BUCKING THE TREND: 97 per cent of all emergency department patients at Gladstone Hospital were seen within the clinically recommended time last month.
BUCKING THE TREND: 97 per cent of all emergency department patients at Gladstone Hospital were seen within the clinically recommended time last month. Paul Braven GLA060716HOSPITAL

Gladstone Emergency Department among best in Queensland

GLADSTONE Hospital's emergency department is one of the best performers in the state.

Queensland Health figures show the hospital is bucking the statewide trend with 97 per cent of all emergency department patients seen within the clinically recommended time last month.

In comparison, across the state 30 per cent of emergency patients were not seen as quickly as they should be.

Last month, Gladstone emergency department saw 100 per cent of patients with immediately life-threatening injuries on time and 97 per cent of "imminently life-threatening" patients were seen within the recommended time frame.

 

In comparison, at the Rockhampton hospital, 15 per cent of patients with "immediately life-threatening" needs were not seen within the recommended two minutes, 22 per cent of patients with "imminently life-threatening" needs had to wait more than the recommended 10 minutes and 23 per cent of patients with "potentially life-threatening" needs had to wait more than the recommended 30 minutes.

Australian Medical Association Queensland vice president Jim Finn said hospitals needed more resources to minimise wait times.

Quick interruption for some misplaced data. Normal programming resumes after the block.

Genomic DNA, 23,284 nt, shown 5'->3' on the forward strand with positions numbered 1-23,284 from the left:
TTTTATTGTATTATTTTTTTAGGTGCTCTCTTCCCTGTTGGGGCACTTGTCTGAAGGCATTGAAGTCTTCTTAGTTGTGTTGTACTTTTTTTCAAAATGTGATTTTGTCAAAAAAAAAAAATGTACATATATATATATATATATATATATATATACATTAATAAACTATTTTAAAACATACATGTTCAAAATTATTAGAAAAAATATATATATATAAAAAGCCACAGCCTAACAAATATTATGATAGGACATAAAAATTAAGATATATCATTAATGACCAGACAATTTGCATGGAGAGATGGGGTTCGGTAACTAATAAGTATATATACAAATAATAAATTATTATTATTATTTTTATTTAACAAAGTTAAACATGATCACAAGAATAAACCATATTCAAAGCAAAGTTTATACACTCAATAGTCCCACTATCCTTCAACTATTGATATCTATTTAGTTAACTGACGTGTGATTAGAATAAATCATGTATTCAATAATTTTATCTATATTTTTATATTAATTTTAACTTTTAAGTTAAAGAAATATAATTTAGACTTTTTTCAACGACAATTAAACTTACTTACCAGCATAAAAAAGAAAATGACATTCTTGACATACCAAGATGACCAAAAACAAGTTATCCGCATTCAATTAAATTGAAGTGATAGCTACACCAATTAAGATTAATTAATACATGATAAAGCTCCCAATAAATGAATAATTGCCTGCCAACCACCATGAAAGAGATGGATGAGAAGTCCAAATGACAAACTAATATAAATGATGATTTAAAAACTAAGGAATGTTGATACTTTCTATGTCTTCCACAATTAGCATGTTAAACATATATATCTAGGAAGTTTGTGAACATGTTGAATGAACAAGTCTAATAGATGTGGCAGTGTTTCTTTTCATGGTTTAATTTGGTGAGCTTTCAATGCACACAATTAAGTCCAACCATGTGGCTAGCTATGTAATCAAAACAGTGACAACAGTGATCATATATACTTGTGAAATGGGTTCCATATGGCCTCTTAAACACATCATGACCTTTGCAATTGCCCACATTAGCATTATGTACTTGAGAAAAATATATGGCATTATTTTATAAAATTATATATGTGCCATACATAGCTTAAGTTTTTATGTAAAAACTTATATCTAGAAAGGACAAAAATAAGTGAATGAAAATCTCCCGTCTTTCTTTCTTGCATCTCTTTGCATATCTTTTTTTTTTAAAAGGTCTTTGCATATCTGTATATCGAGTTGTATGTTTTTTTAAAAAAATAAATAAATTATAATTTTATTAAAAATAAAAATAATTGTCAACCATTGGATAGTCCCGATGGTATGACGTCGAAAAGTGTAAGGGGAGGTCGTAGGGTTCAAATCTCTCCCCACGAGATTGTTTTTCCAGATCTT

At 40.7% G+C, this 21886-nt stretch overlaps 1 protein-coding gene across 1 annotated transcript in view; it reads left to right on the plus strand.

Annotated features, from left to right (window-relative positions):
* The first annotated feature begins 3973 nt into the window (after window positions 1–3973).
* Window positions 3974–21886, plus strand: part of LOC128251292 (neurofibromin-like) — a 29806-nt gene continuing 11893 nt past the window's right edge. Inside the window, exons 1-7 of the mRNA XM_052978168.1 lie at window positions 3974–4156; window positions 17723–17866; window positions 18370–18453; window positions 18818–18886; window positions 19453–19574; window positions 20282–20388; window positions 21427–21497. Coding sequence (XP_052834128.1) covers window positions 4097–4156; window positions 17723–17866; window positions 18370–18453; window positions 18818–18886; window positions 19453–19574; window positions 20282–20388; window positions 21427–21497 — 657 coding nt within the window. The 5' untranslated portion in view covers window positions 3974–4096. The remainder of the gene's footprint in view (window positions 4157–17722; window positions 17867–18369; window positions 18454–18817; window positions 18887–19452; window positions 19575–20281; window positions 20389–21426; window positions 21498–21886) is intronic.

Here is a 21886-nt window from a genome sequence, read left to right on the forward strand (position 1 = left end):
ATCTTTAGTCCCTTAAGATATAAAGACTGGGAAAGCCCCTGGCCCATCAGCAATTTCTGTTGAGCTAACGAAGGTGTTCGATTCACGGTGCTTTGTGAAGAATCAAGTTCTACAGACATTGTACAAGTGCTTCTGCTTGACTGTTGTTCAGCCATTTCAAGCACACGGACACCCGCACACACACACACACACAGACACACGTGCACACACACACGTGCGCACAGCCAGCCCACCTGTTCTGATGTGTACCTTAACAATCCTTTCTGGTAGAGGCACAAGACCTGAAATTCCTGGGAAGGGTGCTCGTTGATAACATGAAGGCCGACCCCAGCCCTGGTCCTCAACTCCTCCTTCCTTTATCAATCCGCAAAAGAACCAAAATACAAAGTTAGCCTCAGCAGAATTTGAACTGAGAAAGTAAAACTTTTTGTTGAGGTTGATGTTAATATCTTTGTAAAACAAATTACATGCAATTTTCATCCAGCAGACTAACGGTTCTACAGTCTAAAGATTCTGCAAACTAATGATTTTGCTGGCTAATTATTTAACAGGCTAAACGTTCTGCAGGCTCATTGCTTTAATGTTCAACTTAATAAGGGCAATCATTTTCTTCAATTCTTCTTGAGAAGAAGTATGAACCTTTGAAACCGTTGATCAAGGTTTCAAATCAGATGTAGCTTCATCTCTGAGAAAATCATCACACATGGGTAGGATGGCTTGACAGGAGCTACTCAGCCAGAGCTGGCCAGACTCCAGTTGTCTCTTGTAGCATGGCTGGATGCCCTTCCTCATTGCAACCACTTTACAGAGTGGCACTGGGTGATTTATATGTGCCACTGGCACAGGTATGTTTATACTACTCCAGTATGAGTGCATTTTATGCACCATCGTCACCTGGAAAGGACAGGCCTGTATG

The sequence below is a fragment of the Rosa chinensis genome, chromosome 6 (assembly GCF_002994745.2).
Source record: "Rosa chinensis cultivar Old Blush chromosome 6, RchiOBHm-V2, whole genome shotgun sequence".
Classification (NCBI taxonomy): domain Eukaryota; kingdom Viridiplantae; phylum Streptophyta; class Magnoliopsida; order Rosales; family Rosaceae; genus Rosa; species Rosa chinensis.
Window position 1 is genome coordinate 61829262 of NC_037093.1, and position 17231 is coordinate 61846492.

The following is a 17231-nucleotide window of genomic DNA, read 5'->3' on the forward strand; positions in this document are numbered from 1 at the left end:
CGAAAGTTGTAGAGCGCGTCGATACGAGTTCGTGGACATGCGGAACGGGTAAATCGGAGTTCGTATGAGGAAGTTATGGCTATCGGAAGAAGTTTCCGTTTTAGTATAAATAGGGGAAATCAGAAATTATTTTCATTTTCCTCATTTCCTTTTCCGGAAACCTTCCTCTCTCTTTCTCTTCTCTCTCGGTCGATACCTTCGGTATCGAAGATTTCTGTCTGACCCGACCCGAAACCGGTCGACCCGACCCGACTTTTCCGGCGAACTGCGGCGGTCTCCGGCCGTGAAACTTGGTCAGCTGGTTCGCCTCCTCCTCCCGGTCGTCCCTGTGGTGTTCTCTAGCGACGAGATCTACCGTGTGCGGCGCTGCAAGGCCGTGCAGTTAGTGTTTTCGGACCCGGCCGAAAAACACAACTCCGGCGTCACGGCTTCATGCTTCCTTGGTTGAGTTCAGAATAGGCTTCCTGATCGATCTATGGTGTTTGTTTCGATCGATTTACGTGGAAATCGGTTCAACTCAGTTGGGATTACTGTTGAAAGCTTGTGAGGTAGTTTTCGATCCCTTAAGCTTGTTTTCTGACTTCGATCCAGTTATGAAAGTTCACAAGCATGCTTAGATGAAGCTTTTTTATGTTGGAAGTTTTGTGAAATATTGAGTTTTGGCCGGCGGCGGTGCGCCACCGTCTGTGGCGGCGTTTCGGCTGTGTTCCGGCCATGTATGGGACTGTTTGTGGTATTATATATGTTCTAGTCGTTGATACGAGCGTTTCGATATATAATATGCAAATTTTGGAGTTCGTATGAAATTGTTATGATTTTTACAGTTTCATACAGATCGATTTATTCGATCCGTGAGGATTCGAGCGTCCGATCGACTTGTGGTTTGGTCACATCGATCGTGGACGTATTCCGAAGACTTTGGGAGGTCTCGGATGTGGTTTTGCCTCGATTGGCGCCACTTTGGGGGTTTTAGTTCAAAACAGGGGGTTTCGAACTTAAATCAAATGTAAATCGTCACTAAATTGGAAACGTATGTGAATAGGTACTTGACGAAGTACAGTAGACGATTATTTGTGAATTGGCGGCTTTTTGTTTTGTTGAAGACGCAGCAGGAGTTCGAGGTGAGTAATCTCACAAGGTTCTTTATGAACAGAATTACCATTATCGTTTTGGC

"(Wait times can be improved) by having adequate resources within the emergency department and adequate beds available within the hospital to accept admitted patients from the emergency department," he said.

"The number of presentations fluctuates from month to month because of influenza and other diseases varying throughout the year and also non-predictable random variation."

Dr Finn said better non-hospital options also reduced the pressure on emergency departments as patients could attend their GP for cases that were not as time-sensitive.

Acting Health Minister Shannon Fentiman said life-threatening emergency department presentations increased 9 per cent in 2016-17.

"Paramedics and our emergency department clinicians work tirelessly to make sure critically ill people were seen on time. They do a tremendous job of taking care of Queenslanders when we're sick.

"Queensland is leading Australia with emergency access targets by using an evidence-based and clinically supported approach to monitor the performance of emergency departments in Queensland."

Ms Fentiman said 2017's serious flu season contributed to higher emergency department presentations, even in the summer months.

"There is no doubt last year's flu season contributed to a busy time for hospital staff across Queensland. More than 55,000 (55,723 as at December 19) cases of flu were confirmed in Queensland last year - more than three times higher than the five-year average."

LNP leader Deb Frecklington said Queenslanders deserved a "world-class" health system they could rely on.

"The health budget increased by 8.5 per cent last year and yet patient numbers increased by only 5 per cent," she said.

"Wait times should be dramatically improving but yet lazy Labor doesn't have a plan."

"Our nurses, doctors and paramedics need more assistance to improve wait times. Labor needs to have targeted resources and a plan to provide better health services for Queenslanders.

"Rather than blaming the patients, the new Health Minister needs to get on with the job he is paid to do." -NewsRegional


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